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Linux noob question:

If I have 500MB of RAM, and 500MB of swap space, can the OS and processes then use 1GB of memory?

In other words, is the total amount of memory available to programs and the OS the total of the physical memory size and swap size?

I'm trying to figure out which SNMP counters to query, but need to understand how Linux uses virtual memory a little better first.


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4 Answers 4

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Yes, this is essentially correct. The actual numbers might be (very) marginally lower, but for all intents and purposes, if you have x physical memory and y virtual memory (swap in linux), then you have x + y memory available to the operating system and any programs running underneath the OS.

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Actually, it IS essentially correct, but your "virtual" memory does NOT reside beside your "physical memory" (as Matthew Scharley stated).

Your "virtual memory" is an abstraction layer covering both "physical" (as in RAM) and "swap" (as in hard-disk, which is of course as much physical as RAM is) memory.

Virtual memory is in essention an abstraction layer. Your program always addresses a "virtual" address, which your OS translates to an address in RAM or on disk (which needs to be loaded to RAM first) depending on where the data resides. So your program never has to worry about lack of memory.

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I never said anything was beside anything, I just stated that the amount of space available was the combination of the two. But oh well. –  Matthew Scharley Oct 24 '09 at 2:19
In your post I read "if you have x physical memory and y virtual memory (swap in linux), then you have x + y memory available". However, virtual memory isn't swap, virtual memory is the abstraction layer covering both swap and "real" internal memory. –  vstrien Oct 24 '09 at 12:47
The line is blurred a bit. For instance, in Windows, when you configure "virtual memory", you're configuring the same thing as swap in Linux. You don't configure how much total memory you want, you configure how much of your hard disk is used for paging. –  Matthew Scharley Oct 24 '09 at 20:40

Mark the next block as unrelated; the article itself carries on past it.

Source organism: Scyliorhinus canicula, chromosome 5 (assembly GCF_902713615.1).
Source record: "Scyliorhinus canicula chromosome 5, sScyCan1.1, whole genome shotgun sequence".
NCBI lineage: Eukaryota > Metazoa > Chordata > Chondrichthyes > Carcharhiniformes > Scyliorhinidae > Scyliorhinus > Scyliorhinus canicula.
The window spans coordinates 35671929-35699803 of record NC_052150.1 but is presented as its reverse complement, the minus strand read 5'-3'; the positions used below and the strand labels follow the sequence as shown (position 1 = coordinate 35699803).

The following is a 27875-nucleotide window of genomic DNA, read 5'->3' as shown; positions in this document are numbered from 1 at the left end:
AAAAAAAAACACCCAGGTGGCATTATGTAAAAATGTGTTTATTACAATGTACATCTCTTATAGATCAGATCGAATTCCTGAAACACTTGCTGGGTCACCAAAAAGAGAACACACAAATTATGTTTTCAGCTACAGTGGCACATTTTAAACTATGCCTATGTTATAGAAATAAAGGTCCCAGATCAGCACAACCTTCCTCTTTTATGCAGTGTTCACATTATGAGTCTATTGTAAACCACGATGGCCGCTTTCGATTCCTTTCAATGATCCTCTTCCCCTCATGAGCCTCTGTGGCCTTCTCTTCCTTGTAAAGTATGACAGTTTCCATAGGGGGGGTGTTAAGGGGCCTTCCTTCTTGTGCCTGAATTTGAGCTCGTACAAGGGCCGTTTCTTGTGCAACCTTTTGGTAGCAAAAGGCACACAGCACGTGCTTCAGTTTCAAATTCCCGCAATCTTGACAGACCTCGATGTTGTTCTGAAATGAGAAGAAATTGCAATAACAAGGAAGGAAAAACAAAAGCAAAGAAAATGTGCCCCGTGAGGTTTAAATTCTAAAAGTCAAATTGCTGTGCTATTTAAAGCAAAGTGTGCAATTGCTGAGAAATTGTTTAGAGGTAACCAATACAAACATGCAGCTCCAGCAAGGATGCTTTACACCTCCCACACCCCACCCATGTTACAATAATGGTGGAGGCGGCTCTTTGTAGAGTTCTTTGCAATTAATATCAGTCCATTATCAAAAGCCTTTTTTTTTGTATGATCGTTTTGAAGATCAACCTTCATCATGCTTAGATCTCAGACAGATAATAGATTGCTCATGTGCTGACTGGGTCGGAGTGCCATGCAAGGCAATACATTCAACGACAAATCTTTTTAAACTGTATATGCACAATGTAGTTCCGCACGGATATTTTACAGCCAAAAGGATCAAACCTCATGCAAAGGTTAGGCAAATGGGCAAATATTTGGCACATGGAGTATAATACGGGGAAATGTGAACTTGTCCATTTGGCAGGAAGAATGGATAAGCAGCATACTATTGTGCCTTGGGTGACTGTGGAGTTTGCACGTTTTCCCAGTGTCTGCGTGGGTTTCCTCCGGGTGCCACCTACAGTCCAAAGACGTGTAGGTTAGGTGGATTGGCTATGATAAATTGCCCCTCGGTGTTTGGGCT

a) would be nice if you notified in comments if you think you found something wrong in my answer b) there actually is nothing wrong in my one, if you read it better. –  Pavel Shved Oct 26 '09 at 1:43
Sorry, I couldn't comment yet at that time. But now I can - so I'll change & update :). –  vstrien Oct 26 '09 at 9:55

Nothing is ever quite so simple anymore...

Memory pages are lazily allocated. A process can malloc() a large quantity of memory and never use it. So on your 500MB_RAM + 500MB_SWAP system, I could -- at least in theory -- allocate 2 gig of memory off the heap and things will run merrily along until I try to use too much of that memory. (At which point whatever process couldn't acquire more memory pages gets nuked. Hopefully it's my process. But not always.)

Individual processes may be limited to 4 gig as a hard address limitation on 32-bit systems. Even when you have more than 4 gig of RAM on the machine and you're using that bizarre segmented 36-bit atrocity from hell addressing scheme, individual processes are still limited to only 4 gigs. Some of that 4 gigs has to go for shared libraries and program code. So yer down to 2-3 gigs of stack+heap as an ADDRESSING limitation.

You can mmap files in, effectively giving you more memory. It basically acts as extra swap. I.e. Rather than loading a program's binary code data into memory and then swapping it out to the swapfile, the file is just mmapped. As needed, pages are swapped into RAM directly from the file.

You can get into some interesting stuff with sparse data and mmapped sparse files. I've seen X-windows claim enormous memory usage when in fact it was only using up a tiny bit.

BTW: "free" might help you. As might "cat /proc/meminfo" or the Vm lines in /proc/$PID/status. (Especially VmData and VmStk.) Or perhaps "ps up $PID"

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Although mostly it's true, it's not entirely correct. For a particular process, the environment you run it in may limit the memory available to your process. Check the output of ulimit -v as well.

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The question stated if the "OS and the processes" could use a certain amount of memory. I think this answer is somewhat misleading, as it addresses a different question, namely if "a particular process" can use a certain amount of memory. –  vstrien Oct 26 '09 at 19:43
@vstrien , FINE, I've fixed my question for those who doesn't entirely understand the word "entirely" –  Pavel Shved Oct 26 '09 at 20:23

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